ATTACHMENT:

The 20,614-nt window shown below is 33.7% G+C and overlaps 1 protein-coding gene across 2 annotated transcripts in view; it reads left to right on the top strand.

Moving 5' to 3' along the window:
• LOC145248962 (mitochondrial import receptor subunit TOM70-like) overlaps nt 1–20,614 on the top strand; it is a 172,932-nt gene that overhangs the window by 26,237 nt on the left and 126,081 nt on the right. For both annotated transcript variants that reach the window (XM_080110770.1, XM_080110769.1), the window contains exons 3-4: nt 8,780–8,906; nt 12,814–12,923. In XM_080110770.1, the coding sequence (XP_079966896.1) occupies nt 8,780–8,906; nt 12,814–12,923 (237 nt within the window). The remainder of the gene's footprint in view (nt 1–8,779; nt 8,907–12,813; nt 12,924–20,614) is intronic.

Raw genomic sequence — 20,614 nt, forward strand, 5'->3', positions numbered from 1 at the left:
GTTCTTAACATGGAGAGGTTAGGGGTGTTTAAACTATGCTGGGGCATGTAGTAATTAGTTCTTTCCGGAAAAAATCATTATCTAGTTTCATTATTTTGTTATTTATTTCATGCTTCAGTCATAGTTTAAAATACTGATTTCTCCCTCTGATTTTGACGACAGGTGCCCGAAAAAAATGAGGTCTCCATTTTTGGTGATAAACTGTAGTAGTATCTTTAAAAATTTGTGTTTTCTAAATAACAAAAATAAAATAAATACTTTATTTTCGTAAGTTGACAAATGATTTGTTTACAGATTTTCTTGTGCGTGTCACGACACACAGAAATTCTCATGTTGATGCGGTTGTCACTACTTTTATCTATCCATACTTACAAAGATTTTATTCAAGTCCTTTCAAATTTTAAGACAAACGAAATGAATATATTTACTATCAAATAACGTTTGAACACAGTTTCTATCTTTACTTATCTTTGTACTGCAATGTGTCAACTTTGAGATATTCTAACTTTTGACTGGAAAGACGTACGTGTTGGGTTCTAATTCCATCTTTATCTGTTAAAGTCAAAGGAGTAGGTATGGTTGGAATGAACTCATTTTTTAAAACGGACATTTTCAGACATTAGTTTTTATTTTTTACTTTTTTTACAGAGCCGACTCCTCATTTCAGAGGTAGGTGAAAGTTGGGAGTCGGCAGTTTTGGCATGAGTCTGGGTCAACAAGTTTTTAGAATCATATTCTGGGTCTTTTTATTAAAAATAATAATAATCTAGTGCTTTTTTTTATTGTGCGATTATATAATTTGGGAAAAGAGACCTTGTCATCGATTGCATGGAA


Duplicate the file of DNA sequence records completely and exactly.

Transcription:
The 20,614-nt window shown below is 33.7% G+C and overlaps 1 protein-coding gene across 2 annotated transcripts in view; it reads left to right on the top strand.

Moving 5' to 3' along the window:
• LOC145248962 (mitochondrial import receptor subunit TOM70-like) overlaps nt 1–20,614 on the top strand; it is a 172,932-nt gene that overhangs the window by 26,237 nt on the left and 126,081 nt on the right. For both annotated transcript variants that reach the window (XM_080110770.1, XM_080110769.1), the window contains exons 3-4: nt 8,780–8,906; nt 12,814–12,923. In XM_080110770.1, the coding sequence (XP_079966896.1) occupies nt 8,780–8,906; nt 12,814–12,923 (237 nt within the window). The remainder of the gene's footprint in view (nt 1–8,779; nt 8,907–12,813; nt 12,924–20,614) is intronic.

Raw genomic sequence — 20,614 nt, forward strand, 5'->3', positions numbered from 1 at the left:
GTTCTTAACATGGAGAGGTTAGGGGTGTTTAAACTATGCTGGGGCATGTAGTAATTAGTTCTTTCCGGAAAAAATCATTATCTAGTTTCATTATTTTGTTATTTATTTCATGCTTCAGTCATAGTTTAAAATACTGATTTCTCCCTCTGATTTTGACGACAGGTGCCCGAAAAAAATGAGGTCTCCATTTTTGGTGATAAACTGTAGTAGTATCTTTAAAAATTTGTGTTTTCTAAATAACAAAAATAAAATAAATACTTTATTTTCGTAAGTTGACAAATGATTTGTTTACAGATTTTCTTGTGCGTGTCACGACACACAGAAATTCTCATGTTGATGCGGTTGTCACTACTTTTATCTATCCATACTTACAAAGATTTTATTCAAGTCCTTTCAAATTTTAAGACAAACGAAATGAATATATTTACTATCAAATAACGTTTGAACACAGTTTCTATCTTTACTTATCTTTGTACTGCAATGTGTCAACTTTGAGATATTCTAACTTTTGACTGGAAAGACGTACGTGTTGGGTTCTAATTCCATCTTTATCTGTTAAAGTCAAAGGAGTAGGTATGGTTGGAATGAACTCATTTTTTAAAACGGACATTTTCAGACATTAGTTTTTATTTTTTACTTTTTTTACAGAGCCGACTCCTCATTTCAGAGGTAGGTGAAAGTTGGGAGTCGGCAGTTTTGGCATGAGTCTGGGTCAACAAGTTTTTAGAATCATATTCTGGGTCTTTTTATTAAAAATAATAATAATCTAGTGCTTTTTTTTATTGTGCGATTATATAATTTGGGAAAAGAGACCTTGTCATCGATTGCATGGAA